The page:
Electricity CPD videos
CPD for 11-14 14-16 16-19
Electrical circuits are essential in everyday life, but students often find them challenging. In these videos, we look at ways to make links between the microscopic level of charged particles and macroscopic observations. We use several models of electric circuits, highlighting where care is needed and these models break down.
Learning about electrical circuits is a highly practical activity. We provide tips to trouble-shoot tricky circuits and ideas for purposeful practical work. There are also suggestions for more successful setups when investigating complex circuits.
Through models and practical work, we discuss how to introduce the relationship between voltage, current and resistance in a quantitative way. Finally, we delve more deeply into some of the other mathematical concepts needed from 14 years onward including internal resistance and potential dividers.
The short CPD videos below can be used alone or as preparation for a session in our online IOP DOMAINS CPD Programme.
Meet the presenters
(Left to right, IOP Coaches) Alan Denton, Carole Kenrick, Dan Cottle, Eleanor Wylie, Jessica Rowson, John Parsons, Mark Whalley, Niloufar Wijetunge, Terri Ghoneim.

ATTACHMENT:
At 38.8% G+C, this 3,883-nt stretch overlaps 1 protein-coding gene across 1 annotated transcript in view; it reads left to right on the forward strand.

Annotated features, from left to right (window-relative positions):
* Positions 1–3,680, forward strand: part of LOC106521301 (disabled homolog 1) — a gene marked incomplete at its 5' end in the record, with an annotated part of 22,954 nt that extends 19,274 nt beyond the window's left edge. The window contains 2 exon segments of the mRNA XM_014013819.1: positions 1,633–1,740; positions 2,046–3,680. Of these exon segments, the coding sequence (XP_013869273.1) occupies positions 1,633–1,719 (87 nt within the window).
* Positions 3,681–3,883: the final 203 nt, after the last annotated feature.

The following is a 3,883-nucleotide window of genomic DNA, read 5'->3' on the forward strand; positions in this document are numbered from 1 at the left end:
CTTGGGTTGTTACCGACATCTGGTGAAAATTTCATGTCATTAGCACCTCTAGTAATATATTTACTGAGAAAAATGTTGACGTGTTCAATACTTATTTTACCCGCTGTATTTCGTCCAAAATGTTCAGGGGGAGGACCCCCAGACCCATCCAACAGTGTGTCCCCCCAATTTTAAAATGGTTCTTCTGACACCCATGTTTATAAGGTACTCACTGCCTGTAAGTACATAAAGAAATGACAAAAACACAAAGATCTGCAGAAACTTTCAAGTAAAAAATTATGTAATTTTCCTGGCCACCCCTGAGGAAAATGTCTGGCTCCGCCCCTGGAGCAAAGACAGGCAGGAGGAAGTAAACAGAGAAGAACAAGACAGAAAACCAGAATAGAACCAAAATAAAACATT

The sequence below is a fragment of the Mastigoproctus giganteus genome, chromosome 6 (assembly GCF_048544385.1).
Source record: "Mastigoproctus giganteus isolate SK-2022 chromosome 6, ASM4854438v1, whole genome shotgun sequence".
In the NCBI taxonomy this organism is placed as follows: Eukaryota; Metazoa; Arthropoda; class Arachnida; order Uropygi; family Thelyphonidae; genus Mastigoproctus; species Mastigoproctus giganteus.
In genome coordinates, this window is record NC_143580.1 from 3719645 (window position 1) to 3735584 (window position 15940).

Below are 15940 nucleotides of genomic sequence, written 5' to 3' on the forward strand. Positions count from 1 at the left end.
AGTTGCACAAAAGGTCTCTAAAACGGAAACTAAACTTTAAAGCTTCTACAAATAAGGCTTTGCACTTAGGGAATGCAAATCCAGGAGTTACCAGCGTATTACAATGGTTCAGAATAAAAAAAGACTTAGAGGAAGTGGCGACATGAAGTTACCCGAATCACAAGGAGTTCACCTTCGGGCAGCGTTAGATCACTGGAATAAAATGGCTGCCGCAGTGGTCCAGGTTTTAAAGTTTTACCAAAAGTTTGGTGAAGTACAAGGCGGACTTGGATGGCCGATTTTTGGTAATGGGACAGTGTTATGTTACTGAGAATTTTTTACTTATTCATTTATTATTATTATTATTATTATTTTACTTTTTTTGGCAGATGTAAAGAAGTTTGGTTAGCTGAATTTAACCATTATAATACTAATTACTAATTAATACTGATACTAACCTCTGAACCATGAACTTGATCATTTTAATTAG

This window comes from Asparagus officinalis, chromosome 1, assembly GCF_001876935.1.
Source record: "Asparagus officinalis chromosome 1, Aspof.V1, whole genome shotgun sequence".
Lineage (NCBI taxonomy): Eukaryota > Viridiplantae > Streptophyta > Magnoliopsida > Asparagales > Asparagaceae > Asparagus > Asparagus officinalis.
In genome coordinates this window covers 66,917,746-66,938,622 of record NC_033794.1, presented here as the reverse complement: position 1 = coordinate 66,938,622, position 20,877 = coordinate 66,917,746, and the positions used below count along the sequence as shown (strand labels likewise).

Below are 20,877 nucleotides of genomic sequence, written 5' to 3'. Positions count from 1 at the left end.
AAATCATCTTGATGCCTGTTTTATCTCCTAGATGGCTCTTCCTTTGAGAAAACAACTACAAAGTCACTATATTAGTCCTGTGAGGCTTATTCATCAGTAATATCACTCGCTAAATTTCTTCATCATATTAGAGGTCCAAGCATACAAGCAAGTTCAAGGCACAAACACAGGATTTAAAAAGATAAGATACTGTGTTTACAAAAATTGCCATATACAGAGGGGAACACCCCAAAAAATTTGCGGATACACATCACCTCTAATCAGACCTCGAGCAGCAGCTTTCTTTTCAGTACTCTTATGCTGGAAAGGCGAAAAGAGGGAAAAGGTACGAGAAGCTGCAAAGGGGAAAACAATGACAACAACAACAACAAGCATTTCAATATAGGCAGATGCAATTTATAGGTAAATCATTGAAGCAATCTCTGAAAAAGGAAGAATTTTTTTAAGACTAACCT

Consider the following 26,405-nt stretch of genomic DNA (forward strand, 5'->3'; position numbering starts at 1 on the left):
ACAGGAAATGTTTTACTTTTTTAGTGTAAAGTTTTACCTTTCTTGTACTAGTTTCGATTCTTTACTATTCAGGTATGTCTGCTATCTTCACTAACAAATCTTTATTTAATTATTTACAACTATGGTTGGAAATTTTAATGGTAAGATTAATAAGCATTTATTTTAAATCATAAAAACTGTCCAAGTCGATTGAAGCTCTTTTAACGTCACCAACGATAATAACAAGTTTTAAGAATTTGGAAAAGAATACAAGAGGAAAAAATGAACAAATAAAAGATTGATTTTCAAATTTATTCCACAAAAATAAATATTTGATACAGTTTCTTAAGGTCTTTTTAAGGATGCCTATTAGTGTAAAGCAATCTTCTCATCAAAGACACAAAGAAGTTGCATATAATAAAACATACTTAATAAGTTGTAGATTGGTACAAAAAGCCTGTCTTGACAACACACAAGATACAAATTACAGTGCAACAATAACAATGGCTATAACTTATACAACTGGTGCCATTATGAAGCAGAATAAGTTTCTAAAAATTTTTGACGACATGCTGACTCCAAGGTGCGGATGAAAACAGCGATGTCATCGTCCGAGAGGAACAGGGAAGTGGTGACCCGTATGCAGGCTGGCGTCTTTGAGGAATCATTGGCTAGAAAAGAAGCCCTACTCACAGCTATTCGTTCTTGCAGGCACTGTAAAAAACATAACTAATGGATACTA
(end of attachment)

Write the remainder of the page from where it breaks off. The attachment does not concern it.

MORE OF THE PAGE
- Charge and static (11-14)
- Using models to explain simple circuits (11-14)
- Exploring circuits practically (11-14)
- Storytelling: the people behind the physics (11-19)
- Factors that affect resistance (14-16)
- Circuit equipment and I-V graphs (14-16)
- Electricity Equations (14-16)
- Potential dividers (16-19)
- Internal resistance and EMF (16-19)
- Links to teaching resources
Carole explains why it’s helpful to teach about charge and static before we teach simple circuits, and she demonstrates the use of visual representations for developing students’ understanding.
In this video Dan, Niloufar and Carole demonstrate a range of teaching models that can be used to help students understand simple circuits, and consider the benefits and limitations of each.
Eleanor and Jessica discuss the importance of practical work in circuit pedagogy and suggest some tips for purposeful practicals.
Carole shares fascinating stories about the people behind the physics we teach, demonstrating some historical experiments, and she highlights the importance of considering representation when we chose which physicists we teach students about.
Jessica looks at the factors that affect the resistance of a wire and discusses some practical setups for investigations in the classroom.
Terri and John take you through the key issues in investigating I-V characteristics for resistors, filament lamps and diodes.
In this series of three combined mini-videos, Mark looks at some of the electricity equations and how they're related (0:00-16:49), a framework for challenging questions (16:50-24:18) and goes through some worked solutions (24:19-39:16).
Alan shows a way of teaching potential dividers using mini-whiteboards that can help students to answer challenging qualitative questions.
Alan looks at how we can calculate experimental values for EMF and Internal Resistances, and how students can understand the equation.